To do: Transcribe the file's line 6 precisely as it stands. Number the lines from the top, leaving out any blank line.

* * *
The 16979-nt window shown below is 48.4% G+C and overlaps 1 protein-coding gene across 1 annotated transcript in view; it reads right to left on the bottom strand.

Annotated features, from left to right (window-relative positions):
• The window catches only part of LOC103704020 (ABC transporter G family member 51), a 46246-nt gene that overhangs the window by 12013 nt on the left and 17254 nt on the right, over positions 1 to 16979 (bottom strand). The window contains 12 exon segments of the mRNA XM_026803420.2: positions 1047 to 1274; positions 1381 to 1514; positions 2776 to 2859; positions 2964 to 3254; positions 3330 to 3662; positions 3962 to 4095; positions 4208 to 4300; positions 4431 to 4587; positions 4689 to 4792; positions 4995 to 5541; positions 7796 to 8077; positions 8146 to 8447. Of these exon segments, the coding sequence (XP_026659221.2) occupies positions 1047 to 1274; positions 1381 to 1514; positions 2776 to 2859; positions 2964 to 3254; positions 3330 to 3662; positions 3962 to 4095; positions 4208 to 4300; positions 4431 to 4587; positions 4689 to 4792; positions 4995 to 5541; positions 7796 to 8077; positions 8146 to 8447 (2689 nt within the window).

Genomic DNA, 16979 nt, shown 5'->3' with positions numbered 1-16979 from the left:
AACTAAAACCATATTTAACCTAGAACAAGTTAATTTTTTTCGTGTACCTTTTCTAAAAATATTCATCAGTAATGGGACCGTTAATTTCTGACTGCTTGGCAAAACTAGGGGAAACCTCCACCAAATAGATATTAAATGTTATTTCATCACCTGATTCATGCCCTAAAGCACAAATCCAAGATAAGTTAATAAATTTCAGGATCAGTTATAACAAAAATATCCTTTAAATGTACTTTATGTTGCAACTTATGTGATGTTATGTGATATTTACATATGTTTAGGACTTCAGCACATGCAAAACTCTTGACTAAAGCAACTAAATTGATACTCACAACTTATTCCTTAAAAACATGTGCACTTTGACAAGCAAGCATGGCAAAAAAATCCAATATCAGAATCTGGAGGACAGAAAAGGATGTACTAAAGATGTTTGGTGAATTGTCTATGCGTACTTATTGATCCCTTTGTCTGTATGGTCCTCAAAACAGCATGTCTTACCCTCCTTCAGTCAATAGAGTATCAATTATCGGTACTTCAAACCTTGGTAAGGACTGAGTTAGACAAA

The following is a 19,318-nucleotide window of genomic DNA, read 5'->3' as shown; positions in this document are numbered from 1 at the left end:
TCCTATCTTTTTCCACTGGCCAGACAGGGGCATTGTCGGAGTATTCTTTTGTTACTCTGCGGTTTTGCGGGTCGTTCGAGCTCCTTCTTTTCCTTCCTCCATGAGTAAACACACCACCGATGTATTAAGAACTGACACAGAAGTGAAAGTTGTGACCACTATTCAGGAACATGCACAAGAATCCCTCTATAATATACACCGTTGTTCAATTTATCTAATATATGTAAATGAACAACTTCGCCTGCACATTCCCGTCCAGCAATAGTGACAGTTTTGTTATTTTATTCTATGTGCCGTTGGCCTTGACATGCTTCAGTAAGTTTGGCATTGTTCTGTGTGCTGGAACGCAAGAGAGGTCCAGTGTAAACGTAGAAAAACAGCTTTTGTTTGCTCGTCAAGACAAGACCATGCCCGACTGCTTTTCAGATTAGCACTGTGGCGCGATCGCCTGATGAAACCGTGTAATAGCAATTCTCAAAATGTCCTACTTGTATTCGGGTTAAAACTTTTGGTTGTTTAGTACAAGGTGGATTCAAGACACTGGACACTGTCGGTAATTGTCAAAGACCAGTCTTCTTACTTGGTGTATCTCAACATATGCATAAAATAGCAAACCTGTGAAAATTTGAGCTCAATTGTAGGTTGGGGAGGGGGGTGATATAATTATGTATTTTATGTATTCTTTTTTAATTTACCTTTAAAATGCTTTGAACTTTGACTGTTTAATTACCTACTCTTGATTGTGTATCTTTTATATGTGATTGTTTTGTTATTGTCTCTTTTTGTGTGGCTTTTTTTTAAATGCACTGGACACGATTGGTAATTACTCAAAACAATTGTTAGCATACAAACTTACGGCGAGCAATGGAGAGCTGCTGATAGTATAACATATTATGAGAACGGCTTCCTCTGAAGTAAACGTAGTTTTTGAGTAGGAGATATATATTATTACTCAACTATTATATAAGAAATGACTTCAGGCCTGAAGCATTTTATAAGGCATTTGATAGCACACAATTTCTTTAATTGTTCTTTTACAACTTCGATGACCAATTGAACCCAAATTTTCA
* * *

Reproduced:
The following is a 19,318-nucleotide window of genomic DNA, read 5'->3' as shown; positions in this document are numbered from 1 at the left end: